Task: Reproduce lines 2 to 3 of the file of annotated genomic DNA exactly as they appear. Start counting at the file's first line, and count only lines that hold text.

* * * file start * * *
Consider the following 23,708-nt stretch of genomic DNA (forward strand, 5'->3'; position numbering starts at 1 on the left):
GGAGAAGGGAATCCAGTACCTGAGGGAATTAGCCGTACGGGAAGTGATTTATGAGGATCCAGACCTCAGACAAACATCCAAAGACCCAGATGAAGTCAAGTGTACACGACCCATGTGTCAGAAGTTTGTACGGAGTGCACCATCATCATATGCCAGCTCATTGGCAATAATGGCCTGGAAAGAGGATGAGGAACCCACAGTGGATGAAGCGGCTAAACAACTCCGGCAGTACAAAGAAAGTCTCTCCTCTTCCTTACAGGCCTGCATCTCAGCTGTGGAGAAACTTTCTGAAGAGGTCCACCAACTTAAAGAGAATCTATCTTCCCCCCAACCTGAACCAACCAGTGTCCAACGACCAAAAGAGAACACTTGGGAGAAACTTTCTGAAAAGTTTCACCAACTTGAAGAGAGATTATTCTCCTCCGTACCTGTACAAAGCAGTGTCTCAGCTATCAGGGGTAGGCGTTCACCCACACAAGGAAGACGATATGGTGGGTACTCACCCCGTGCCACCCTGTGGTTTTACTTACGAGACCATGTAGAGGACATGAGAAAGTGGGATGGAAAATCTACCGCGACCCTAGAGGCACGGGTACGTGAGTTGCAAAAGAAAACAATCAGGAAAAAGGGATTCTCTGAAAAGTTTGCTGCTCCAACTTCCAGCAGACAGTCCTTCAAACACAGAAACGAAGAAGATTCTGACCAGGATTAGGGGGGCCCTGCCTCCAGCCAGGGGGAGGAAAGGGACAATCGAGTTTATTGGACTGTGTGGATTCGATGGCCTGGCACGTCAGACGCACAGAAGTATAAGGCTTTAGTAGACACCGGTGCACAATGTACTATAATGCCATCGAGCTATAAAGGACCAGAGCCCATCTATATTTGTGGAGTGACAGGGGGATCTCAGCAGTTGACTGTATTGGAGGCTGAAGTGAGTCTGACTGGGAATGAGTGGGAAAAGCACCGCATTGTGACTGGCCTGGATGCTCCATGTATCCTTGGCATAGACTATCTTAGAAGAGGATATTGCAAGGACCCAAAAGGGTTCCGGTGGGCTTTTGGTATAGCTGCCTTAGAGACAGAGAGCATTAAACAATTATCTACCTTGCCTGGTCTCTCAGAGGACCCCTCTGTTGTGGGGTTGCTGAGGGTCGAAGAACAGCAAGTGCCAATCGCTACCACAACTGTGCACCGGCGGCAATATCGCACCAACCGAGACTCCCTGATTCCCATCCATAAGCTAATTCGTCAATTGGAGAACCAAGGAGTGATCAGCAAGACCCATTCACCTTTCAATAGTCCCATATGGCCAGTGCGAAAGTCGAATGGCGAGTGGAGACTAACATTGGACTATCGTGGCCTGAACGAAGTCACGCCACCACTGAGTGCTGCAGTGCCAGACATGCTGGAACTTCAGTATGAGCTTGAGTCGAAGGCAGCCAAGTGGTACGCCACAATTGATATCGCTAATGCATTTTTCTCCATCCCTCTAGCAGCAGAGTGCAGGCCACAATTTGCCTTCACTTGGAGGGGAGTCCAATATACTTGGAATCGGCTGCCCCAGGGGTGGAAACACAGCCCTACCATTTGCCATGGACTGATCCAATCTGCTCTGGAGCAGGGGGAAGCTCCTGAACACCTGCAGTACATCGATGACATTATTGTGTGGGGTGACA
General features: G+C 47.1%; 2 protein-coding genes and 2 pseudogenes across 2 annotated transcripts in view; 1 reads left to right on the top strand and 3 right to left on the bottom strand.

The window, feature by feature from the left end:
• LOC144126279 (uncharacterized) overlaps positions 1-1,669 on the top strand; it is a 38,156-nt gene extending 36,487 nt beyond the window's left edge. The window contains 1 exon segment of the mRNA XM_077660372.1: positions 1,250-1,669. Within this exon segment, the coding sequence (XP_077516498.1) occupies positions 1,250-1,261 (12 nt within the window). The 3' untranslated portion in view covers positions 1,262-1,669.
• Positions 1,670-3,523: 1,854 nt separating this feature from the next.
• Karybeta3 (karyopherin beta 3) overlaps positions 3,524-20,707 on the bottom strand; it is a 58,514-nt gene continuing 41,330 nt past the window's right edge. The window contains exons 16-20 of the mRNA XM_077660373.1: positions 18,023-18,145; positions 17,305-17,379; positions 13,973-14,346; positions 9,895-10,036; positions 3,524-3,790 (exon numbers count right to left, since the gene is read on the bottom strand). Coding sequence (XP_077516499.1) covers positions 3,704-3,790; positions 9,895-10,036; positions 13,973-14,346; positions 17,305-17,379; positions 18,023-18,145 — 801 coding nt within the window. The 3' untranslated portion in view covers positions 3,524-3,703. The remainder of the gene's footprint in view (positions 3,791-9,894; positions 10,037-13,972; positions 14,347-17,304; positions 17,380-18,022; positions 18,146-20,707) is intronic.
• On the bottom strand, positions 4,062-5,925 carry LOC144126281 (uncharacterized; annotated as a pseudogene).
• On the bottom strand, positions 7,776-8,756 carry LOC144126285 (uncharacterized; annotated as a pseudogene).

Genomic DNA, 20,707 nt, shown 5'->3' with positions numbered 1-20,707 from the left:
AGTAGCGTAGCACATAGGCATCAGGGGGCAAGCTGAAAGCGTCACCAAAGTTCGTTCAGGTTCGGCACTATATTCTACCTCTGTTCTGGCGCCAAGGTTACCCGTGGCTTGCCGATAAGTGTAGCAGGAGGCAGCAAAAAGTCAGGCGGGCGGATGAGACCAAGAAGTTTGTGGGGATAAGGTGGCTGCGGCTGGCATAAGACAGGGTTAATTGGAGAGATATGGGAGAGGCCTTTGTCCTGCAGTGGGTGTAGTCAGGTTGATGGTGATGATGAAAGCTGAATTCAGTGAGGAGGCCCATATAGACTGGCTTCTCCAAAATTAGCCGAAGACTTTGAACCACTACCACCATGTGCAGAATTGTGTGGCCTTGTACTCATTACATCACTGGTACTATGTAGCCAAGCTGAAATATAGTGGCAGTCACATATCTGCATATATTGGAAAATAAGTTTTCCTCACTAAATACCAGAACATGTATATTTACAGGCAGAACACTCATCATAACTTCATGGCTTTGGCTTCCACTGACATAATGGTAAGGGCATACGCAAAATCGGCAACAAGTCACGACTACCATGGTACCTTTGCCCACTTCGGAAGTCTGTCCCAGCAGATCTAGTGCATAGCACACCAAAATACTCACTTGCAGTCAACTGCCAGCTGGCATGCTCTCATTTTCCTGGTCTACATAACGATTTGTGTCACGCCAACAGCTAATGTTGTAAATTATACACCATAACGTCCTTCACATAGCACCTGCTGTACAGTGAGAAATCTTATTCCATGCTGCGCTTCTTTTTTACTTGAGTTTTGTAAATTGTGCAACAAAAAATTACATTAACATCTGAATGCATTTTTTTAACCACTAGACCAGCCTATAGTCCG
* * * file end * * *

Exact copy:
GGAGAAGGGAATCCAGTACCTGAGGGAATTAGCCGTACGGGAAGTGATTTATGAGGATCCAGACCTCAGACAAACATCCAAAGACCCAGATGAAGTCAAGTGTACACGACCCATGTGTCAGAAGTTTGTACGGAGTGCACCATCATCATATGCCAGCTCATTGGCAATAATGGCCTGGAAAGAGGATGAGGAACCCACAGTGGATGAAGCGGCTAAACAACTCCGGCAGTACAAAGAAAGTCTCTCCTCTTCCTTACAGGCCTGCATCTCAGCTGTGGAGAAACTTTCTGAAGAGGTCCACCAACTTAAAGAGAATCTATCTTCCCCCCAACCTGAACCAACCAGTGTCCAACGACCAAAAGAGAACACTTGGGAGAAACTTTCTGAAAAGTTTCACCAACTTGAAGAGAGATTATTCTCCTCCGTACCTGTACAAAGCAGTGTCTCAGCTATCAGGGGTAGGCGTTCACCCACACAAGGAAGACGATATGGTGGGTACTCACCCCGTGCCACCCTGTGGTTTTACTTACGAGACCATGTAGAGGACATGAGAAAGTGGGATGGAAAATCTACCGCGACCCTAGAGGCACGGGTACGTGAGTTGCAAAAGAAAACAATCAGGAAAAAGGGATTCTCTGAAAAGTTTGCTGCTCCAACTTCCAGCAGACAGTCCTTCAAACACAGAAACGAAGAAGATTCTGACCAGGATTAGGGGGGCCCTGCCTCCAGCCAGGGGGAGGAAAGGGACAATCGAGTTTATTGGACTGTGTGGATTCGATGGCCTGGCACGTCAGACGCACAGAAGTATAAGGCTTTAGTAGACACCGGTGCACAATGTACTATAATGCCATCGAGCTATAAAGGACCAGAGCCCATCTATATTTGTGGAGTGACAGGGGGATCTCAGCAGTTGACTGTATTGGAGGCTGAAGTGAGTCTGACTGGGAATGAGTGGGAAAAGCACCGCATTGTGACTGGCCTGGATGCTCCATGTATCCTTGGCATAGACTATCTTAGAAGAGGATATTGCAAGGACCCAAAAGGGTTCCGGTGGGCTTTTGGTATAGCTGCCTTAGAGACAGAGAGCATTAAACAATTATCTACCTTGCCTGGTCTCTCAGAGGACCCCTCTGTTGTGGGGTTGCTGAGGGTCGAAGAACAGCAAGTGCCAATCGCTACCACAACTGTGCACCGGCGGCAATATCGCACCAACCGAGACTCCCTGATTCCCATCCATAAGCTAATTCGTCAATTGGAGAACCAAGGAGTGATCAGCAAGACCCATTCACCTTTCAATAGTCCCATATGGCCAGTGCGAAAGTCGAATGGCGAGTGGAGACTAACATTGGACTATCGTGGCCTGAACGAAGTCACGCCACCACTGAGTGCTGCAGTGCCAGACATGCTGGAACTTCAGTATGAGCTTGAGTCGAAGGCAGCCAAGTGGTACGCCACAATTGATATCGCTAATGCATTTTTCTCCATCCCTCTAGCAGCAGAGTGCAGGCCACAATTTGCCTTCACTTGGAGGGGAGTCCAATATACTTGGAATCGGCTGCCCCAGGGGTGGAAACACAGCCCTACCATTTGCCATGGACTGATCCAATCTGCTCTGGAGCAGGGGGAAGCTCCTGAACACCTGCAGTACATCGATGACATTATTGTGTGGGGTGACA
General features: G+C 47.1%; 2 protein-coding genes and 2 pseudogenes across 2 annotated transcripts in view; 1 reads left to right on the top strand and 3 right to left on the bottom strand.